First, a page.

Pace of broadband adoption fuels MSN strategy shift

CIOL Bureau
New Update

NEW YORK: Microsoft Corp.'s MSN Internet arm is seeking users of high-speed services rather than competing with America Online for the slower but larger dial-up access business.

After launching a $300 million marketing campaign last year to promote its Internet service and take market share from AOL, a unit of AOL Time Warner Inc., MSN is shifting its focus to the fast-growing high-speed, or broadband, market.

Microsoft's move could mean fierce competition in a slowing but higher-margin business for the No. 2 spot after AOL.

"We knew broadband eventually was going to make its way into broader acceptance but, frankly, we didn't know when that was going to happen. We think it's happening now," MSN marketing director Bob Visse said in an interview.

High-speed connections are essential to Internet distribution of music, video and other entertainment. About 16 million U.S. homes had broadband in 2002, up from 10 million a year earlier, according to research firm IDC.

There were 40.7 million dial-up Internet users in 2002.

MSN is still working out details, but plans to spend more resources on "bring-your-own-access," in which it charges a lower fee for features like e-mail, exclusive content and mail tools, and users choose their own Internet access.

"It could be beyond a year before we know all the things we are going to deliver from MSN and which essential pieces will make up your broadband experience. It's going to take some time," Visse said.

MSN will compete for broadband customers with rivals, including EarthLink Inc. and AOL, the world's largest Internet service, which is trying to market its "bring-your-own-access" so it doesn't cannibalize its profitable dial-up business.


MSN's strategy shift may be a blessing for EarthLink and some of the smaller dial-up Internet service providers, including discount ISP United Online Inc.

"MSN now opens the door for somewhat smaller rivals -- a shift that will reinvigorate the kind of fierce competition not seen in the ISP industry since MSN took No. 2 away from EarthLink in the second quarter of 2001," IDC analyst Steve Harris said in a recent report.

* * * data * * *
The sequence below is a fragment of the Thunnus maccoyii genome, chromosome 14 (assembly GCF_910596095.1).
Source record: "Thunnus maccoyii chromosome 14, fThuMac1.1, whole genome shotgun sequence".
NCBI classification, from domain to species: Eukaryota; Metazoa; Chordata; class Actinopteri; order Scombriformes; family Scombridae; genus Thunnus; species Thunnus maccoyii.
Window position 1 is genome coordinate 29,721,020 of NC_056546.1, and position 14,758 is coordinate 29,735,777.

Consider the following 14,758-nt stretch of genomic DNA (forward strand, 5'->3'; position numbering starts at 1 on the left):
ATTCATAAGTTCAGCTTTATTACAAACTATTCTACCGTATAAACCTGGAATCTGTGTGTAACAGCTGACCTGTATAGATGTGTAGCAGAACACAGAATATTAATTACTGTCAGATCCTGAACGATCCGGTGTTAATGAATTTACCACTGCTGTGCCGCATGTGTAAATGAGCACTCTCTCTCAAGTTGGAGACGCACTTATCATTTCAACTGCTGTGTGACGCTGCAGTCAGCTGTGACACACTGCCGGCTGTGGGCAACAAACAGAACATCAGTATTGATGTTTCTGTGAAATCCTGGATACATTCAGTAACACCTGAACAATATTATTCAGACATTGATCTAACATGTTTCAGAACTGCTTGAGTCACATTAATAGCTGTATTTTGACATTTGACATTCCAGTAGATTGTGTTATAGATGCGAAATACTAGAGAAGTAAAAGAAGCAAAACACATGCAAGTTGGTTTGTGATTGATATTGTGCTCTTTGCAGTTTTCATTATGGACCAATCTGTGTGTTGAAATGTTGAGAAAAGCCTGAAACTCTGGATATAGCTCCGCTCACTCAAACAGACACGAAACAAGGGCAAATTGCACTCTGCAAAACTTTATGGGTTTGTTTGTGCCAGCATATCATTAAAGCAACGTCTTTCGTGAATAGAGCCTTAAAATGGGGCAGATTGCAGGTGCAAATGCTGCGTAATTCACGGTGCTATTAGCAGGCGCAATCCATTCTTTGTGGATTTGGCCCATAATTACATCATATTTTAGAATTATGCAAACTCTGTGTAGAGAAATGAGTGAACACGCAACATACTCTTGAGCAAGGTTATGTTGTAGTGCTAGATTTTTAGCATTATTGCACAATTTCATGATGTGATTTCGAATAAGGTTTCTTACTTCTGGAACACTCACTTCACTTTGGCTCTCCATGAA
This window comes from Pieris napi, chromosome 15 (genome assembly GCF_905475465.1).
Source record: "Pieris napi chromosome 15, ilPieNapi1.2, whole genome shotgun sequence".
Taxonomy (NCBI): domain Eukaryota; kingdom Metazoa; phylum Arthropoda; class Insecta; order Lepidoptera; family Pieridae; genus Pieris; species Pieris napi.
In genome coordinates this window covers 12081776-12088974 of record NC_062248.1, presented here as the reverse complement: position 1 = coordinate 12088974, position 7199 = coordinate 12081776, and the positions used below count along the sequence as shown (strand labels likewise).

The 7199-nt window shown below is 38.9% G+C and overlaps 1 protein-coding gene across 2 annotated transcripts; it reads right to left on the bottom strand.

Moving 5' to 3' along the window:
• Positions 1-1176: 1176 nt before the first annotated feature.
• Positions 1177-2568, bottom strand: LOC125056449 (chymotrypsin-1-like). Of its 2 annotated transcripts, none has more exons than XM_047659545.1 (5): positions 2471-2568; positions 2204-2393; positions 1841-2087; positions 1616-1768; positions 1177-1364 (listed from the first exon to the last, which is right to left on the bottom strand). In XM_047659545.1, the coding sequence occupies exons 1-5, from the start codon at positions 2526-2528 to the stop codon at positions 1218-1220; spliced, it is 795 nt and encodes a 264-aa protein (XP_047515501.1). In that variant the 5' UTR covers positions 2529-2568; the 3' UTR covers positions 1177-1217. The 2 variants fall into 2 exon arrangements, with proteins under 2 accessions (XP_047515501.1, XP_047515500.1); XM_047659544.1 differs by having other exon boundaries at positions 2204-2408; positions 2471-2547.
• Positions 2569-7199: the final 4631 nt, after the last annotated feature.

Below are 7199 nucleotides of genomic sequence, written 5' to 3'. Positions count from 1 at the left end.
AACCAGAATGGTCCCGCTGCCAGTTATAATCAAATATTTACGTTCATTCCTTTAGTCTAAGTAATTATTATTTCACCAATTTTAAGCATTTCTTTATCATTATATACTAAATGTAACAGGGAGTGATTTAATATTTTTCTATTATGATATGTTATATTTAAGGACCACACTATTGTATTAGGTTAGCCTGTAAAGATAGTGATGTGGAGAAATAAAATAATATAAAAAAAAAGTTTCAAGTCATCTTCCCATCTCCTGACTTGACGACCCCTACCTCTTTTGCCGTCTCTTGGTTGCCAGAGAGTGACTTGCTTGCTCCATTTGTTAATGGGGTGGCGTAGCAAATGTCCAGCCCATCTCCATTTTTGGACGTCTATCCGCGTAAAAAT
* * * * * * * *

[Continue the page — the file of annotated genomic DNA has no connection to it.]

EarthLink has sacrificed profitability recently to get an early start on high-speed services, but strong growth in that business has not offset shrinkage in its dial-up subscriber base from a year earlier.

Mike Lunsford, EarthLink's executive vice president of customer experience, said MSN's strategy shift has been evolving over the last year and will not affect its strategy.

A spokesman for AOL and United Online declined to comment.

While growth in the dial-up business has slowed as more Web surfers switch to faster connections, MSN does not plan to abandon the dial-up business completely, Visse said. He said MSN would remain in that business as long as it was profitable, and does not envision leaving it in the next year or two.

MSN's $300 million marketing campaign last fall for MSN 8.0 did not publicize that the Internet software -- with features like parental controls and advanced instant messaging -- was also available for a lower price for those who did not want access through a "bring-your-own-access" type model.

"We didn't want to confuse the marketplace. We still have some work to do in order to provide the right experience for a broadband user who is going to subscribe just to our software," Visse said.

MSN expects incremental improvements to its Internet service before the next version comes out later in the year.